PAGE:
A day has passed in Paris without a single demonstration, leaving locals and commuters in a state of disbelief. No one has witnessed Paris so deserted since the day French citizens were called to defend their capital all the way back in 1940.
A Gendarme, who asked not to be named, wept as he told reporters that he was ashamed to go home to his wife and child knowing that he had not needlessly battered any of his fellow citizens, nor snubbed any pleas for directions from law-abiding tourists.
Police Chief, Roger Lecoque, released a statement urging Parisians not to forget their right to demonstrate, throw petrol bombs and torch Moroccan owned shops. He was at a loss for words to explain why today of all days, Parisians had decided to go to work and act civilly to one another. One Parisite, as they are known elsewhere in France, displayed some typical French goodwill when he agreed to attack a policeman, in order that the tear gas specially stockpiled for the day, would not go to waste. "I can no longer see," he explained, before the ambulance crew on the scene prescribed him some garlic and told him to go home.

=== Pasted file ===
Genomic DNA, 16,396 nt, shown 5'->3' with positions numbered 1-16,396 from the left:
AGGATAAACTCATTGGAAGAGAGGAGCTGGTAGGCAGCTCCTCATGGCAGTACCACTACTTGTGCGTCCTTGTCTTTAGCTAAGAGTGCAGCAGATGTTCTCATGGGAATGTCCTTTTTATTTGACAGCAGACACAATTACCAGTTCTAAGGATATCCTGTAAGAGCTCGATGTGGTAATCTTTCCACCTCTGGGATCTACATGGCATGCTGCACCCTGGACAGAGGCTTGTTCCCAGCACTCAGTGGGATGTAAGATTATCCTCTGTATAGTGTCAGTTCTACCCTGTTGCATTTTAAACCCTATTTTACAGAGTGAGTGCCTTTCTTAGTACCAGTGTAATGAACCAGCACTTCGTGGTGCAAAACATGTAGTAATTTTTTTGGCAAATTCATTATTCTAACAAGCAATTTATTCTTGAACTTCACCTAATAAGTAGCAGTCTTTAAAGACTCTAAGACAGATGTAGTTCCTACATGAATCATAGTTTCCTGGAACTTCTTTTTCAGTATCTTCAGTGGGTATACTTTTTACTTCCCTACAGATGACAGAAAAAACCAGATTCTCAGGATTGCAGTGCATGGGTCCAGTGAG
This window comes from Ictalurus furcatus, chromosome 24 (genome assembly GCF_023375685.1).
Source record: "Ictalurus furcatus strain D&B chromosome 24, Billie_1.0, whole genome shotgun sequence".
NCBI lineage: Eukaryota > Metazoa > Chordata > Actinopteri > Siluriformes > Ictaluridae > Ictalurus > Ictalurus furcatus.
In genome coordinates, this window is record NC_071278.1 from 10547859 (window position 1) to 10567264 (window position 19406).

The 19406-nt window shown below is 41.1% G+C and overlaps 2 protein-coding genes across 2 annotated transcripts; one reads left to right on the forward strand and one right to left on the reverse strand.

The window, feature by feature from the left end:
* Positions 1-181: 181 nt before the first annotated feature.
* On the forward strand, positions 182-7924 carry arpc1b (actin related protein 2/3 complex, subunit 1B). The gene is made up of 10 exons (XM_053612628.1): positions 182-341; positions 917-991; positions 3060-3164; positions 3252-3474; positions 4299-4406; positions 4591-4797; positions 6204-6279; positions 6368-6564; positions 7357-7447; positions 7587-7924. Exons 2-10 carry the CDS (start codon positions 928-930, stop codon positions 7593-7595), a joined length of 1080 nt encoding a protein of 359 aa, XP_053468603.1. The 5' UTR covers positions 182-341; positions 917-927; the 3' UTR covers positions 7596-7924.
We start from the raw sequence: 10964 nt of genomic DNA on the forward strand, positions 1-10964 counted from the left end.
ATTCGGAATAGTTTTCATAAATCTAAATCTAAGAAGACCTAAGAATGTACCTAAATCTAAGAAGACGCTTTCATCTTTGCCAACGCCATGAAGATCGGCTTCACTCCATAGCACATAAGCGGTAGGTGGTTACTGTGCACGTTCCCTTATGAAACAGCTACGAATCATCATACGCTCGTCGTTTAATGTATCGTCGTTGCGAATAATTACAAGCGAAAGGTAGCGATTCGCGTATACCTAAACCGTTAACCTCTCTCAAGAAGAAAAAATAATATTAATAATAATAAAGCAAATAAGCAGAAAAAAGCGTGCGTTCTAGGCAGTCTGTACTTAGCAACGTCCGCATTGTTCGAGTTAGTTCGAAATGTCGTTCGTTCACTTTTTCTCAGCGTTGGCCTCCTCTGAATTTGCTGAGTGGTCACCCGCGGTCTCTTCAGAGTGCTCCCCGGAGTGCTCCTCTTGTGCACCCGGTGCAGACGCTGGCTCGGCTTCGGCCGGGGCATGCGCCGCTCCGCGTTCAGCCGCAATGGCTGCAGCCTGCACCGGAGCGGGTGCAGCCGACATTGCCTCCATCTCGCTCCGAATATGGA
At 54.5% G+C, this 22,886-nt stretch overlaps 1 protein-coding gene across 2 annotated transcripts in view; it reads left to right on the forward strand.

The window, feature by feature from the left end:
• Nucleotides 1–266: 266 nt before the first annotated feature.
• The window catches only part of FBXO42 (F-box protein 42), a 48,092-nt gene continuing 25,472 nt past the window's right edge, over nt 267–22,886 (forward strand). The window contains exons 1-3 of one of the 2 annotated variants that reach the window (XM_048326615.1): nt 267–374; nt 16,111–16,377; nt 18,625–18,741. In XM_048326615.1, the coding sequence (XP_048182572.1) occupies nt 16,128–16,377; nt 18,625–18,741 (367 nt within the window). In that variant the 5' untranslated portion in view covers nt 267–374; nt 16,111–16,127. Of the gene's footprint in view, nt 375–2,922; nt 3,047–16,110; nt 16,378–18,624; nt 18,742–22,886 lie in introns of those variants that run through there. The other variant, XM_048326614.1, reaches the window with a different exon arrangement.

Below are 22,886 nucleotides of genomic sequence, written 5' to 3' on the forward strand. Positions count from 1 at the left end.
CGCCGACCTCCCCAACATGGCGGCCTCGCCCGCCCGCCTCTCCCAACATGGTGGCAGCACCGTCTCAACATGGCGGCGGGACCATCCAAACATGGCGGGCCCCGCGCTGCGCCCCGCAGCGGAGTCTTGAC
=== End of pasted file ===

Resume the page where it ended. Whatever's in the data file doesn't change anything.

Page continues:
A motorist who had parked his 1979 Renault 6 in the Bastille area, returned from a day of lounging about to find his car not only still where he'd parked it, but not on fire or upside down. "I can't believe it," he said. "I'm absolutely outraged; I left it here in the hope it would be destroyed. No insurance payout will mean I will surely have to go to work tomorrow."
He should not be so cynical, for trade unions have organised a march on Versailles to protest against today's lack of protest. Organisers have confirmed the route devised will maximize civilian and police casualties as well as ensure the utmost disruption to oublic services. When President Sarkozy was asked to comment on the days events, he replied, "I'm too drunk to care."